(The drawing is Jimmy Akin's sketch of Jack Chick)

Talk to the Hand

I'm not interested in having fundamentalists or evangelicals throw isolated verses from the KJV (or any other English translation, I prefer to work from the Greek) at me. I doubt most of the people on this blog want that either. So I'm in now in full whack-mode.

Now, if you are a fundamentalist/evangelical/Protestant, and you have honest questions and comments that make sense and want to dialogue in a constructive manner, do feel free to comment. Such things are welcome here. Tell us what your Bible verses mean and how they support Protestant understandings of things. Explain to us how Protestants know the NT is indeed the NT. Give us good arguments and good readings. Throwing out isolated verses against a caricature of Catholicism doesn't cut it.

Dumb Things for Which I Repent #382

Laying awake fighting (and losing) the nightly insomnia, I thought of something I sometimes said as a somewhat younger person when I was preaching or speaking to groups of various sorts: "Christianity's not a religion, it's a relationship!" At the time, I didn't see the irony of uttering such in fairly liturgical churches with traditions dating back to 1517 or May 24, 1738 or 1534ish.

One thing I'm realizing as I grow older is that I don't need faith per se; I don't need a relationship with my personal Jesus all by our lonesomes. (What a lonely circle of two we make. About as sensical as an Army of One.) What I need is a religion. "Faith" is vague, inchoate, nebulous. It appears to limit itself to the emotions, to the psyche, and, considered rationally, to the mind. But "religion" -- this suggests an established way of life, presumes a standing community, into both of which I might be grounded. Religion involves the totality of the myriad faculties that comprise a human being -- heart, soul, mind, strength, in one schema, or body, spirit, soul, in another. Religion tells me -- all of me -- what to do.

Most important is that religion involves ritual, and we humans cannot live without ritual. Even Evangelicals go to church once a week (unless, apparently, Christmas Day falls on a Sunday, because the nuclear family is very important, after all).

What I find personally very important about established ritual pertains to my devotional life. Prayer was originally spontaneous for me (and therefore spotty). Then my Bible Camp counselors taught me the A-C-T-S model (Adoration-Confession-Thanksgiving-Supplication). Later, searching for more, I got into Richard Foster and Dallis Willard, among others, and sometime learned about the practice of lectio divina. Many Evangelicals are turning towards such authors composing contemporary classics in classical Christian devotional practices. It's interesting and salutary, of course, that these authors are involved in recovering practices, figures and movements long forgotten by Protestantism and Evangelicalism -- as Protestants. Yet, as much as I have learned from them, it still seems to me like I am picking and choosing what to do and when and how to do it.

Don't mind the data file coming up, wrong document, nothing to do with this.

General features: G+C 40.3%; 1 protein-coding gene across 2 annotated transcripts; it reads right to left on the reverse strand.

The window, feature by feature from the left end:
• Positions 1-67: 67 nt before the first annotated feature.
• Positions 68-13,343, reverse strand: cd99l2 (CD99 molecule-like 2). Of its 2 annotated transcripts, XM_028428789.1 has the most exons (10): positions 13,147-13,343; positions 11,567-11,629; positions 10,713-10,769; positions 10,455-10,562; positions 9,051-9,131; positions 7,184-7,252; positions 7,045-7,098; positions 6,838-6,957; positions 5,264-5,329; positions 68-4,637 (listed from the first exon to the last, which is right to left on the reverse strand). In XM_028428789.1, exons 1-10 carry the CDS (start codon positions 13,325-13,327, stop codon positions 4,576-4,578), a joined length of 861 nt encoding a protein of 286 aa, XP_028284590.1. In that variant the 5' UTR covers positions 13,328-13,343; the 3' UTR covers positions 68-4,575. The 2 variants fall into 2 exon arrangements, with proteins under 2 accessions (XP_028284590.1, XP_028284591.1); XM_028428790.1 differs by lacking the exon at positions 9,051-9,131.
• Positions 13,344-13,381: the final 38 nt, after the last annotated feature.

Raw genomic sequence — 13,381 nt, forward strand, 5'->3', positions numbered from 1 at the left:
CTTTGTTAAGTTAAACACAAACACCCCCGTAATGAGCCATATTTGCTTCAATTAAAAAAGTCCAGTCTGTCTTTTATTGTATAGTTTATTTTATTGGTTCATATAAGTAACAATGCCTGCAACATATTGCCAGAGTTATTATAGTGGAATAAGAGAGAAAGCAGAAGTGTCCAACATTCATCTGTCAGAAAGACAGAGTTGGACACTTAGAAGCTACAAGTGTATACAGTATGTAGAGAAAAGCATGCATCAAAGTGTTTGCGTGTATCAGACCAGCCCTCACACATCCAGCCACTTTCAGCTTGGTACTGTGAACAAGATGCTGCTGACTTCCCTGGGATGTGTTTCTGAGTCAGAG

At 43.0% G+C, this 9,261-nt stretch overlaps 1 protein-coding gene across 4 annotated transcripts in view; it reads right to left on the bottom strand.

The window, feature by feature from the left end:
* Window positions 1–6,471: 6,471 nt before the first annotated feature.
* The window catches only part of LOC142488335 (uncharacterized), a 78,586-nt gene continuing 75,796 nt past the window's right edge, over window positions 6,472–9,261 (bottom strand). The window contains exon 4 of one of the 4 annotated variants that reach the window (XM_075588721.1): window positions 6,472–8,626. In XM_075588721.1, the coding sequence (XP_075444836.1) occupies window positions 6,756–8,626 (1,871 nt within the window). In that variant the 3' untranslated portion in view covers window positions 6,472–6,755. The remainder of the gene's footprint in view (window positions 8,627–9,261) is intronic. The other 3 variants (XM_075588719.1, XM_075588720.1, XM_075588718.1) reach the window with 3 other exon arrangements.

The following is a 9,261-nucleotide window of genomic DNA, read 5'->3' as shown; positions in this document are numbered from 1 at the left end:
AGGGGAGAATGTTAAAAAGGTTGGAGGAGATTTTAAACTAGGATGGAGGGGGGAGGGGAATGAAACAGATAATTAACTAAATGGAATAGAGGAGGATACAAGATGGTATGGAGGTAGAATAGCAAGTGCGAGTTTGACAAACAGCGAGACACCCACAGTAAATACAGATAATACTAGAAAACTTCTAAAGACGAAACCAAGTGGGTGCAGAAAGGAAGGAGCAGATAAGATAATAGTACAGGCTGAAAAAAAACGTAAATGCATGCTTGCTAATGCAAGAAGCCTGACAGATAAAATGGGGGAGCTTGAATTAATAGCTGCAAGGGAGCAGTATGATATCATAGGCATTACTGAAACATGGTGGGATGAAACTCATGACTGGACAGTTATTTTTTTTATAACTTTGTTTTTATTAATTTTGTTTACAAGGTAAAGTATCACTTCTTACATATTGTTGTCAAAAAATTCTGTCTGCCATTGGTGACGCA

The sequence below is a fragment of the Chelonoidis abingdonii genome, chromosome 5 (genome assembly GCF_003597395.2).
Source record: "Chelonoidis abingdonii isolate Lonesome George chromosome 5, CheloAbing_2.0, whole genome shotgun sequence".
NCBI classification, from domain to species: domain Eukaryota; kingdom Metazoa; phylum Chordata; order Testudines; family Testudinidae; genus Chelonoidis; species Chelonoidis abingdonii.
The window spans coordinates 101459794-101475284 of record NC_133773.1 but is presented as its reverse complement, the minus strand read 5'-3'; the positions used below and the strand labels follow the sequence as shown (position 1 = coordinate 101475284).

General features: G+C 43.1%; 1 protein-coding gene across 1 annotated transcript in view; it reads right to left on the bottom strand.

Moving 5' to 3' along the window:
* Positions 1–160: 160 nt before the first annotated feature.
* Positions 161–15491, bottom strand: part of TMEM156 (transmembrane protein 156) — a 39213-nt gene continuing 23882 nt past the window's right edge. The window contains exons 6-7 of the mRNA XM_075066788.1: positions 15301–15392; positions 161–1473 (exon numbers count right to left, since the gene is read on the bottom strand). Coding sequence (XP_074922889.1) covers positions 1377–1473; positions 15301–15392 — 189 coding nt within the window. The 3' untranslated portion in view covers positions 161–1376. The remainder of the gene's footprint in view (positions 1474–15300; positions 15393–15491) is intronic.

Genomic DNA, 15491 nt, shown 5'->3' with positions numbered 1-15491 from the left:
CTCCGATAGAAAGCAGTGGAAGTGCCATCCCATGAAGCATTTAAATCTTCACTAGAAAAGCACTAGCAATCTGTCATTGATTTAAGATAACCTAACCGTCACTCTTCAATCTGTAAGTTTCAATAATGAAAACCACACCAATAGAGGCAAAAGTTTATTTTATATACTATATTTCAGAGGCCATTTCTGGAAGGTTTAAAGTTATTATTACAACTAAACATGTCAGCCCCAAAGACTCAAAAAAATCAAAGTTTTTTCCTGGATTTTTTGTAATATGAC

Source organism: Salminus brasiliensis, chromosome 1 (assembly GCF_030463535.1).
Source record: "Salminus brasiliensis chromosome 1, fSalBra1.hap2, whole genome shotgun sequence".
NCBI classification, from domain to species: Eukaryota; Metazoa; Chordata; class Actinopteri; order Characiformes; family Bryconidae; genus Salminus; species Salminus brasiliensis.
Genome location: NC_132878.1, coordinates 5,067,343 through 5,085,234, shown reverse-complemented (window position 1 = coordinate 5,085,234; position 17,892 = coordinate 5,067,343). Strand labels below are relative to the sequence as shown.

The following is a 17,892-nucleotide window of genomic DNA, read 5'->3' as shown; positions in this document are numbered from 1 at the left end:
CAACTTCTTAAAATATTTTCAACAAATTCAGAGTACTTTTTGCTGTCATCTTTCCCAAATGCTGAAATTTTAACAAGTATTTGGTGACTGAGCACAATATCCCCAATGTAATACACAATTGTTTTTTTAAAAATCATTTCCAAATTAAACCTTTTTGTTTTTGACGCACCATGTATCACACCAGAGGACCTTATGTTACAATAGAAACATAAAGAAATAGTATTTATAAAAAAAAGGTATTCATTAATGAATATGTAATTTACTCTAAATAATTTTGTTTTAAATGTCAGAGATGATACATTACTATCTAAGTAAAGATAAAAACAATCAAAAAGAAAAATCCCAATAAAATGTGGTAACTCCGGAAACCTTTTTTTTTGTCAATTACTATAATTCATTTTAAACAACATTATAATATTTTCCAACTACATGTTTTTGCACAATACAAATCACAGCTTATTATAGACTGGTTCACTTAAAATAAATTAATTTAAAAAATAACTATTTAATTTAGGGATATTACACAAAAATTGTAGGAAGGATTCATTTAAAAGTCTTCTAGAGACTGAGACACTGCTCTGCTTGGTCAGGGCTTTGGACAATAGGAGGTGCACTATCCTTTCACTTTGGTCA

I suppose in Catholicism one picks and chooses what to do and when to do it (Orthodoxy with its required fasting seems more structured to me), yet in each tradition it feels like I've got several road maps ready at hand: traditional prayers for meals, traditional times and ways of fasting, Ignatian retreats, and so on. And why should we turn back to patristic and medieval devotional practices without turning back to the patristic and medieval Church(es)?

Sculpture: "Religion overthrowing Heresy and Hatred" (1695-99, Pierre Le Gros, Church of Il Gesu, Rome:
"In Le Gros' work, Religion hurls down thunderbolts upon an old woman representing Hatred while a male figure of Heresy writhes vanquished beneath; to reinforce the point, a putto cheerfully tears pages out of a volume by the Swiss reformer Zwingli, and a tome beneath the figure of Heresy bears Luther's name prominently on its spine.")

Thursday, June 21, 2007

De Donis Mihi Pro Libros

Friends, some of you noticed I added a donation button some days ago for the development of my Catholic/Orthodox library. As other bloggers have such buttons (Mark Shea, Gerald Augustinus of Closed Cafeteria, etc.), I didn't think it would be too out of line. Some stuff we can get from a library, but other stuff we'd like to own.

I'm sheepish about mentioning this at all, but I'm posting this now to say thanks to those who have donated.

A few things: (1) All monies will go to substantive Orthodox and Catholic works. (2) If you want your donation used for one or the other, email me at maximusconfessor [at] gmail [dot] com and let me know. (3) Only give if you've really got it to spare. Money is tight not only for us but for most people. (4) Only give if you're caught up on donating to your church and other worthy ministries. (5) I doubt it'd happen, but if for some reason hundreds of dollars pour in, I'll let you know and take the button down. (6) I'll keep you posted on what we purchase.

Thanks again. We appreciate it.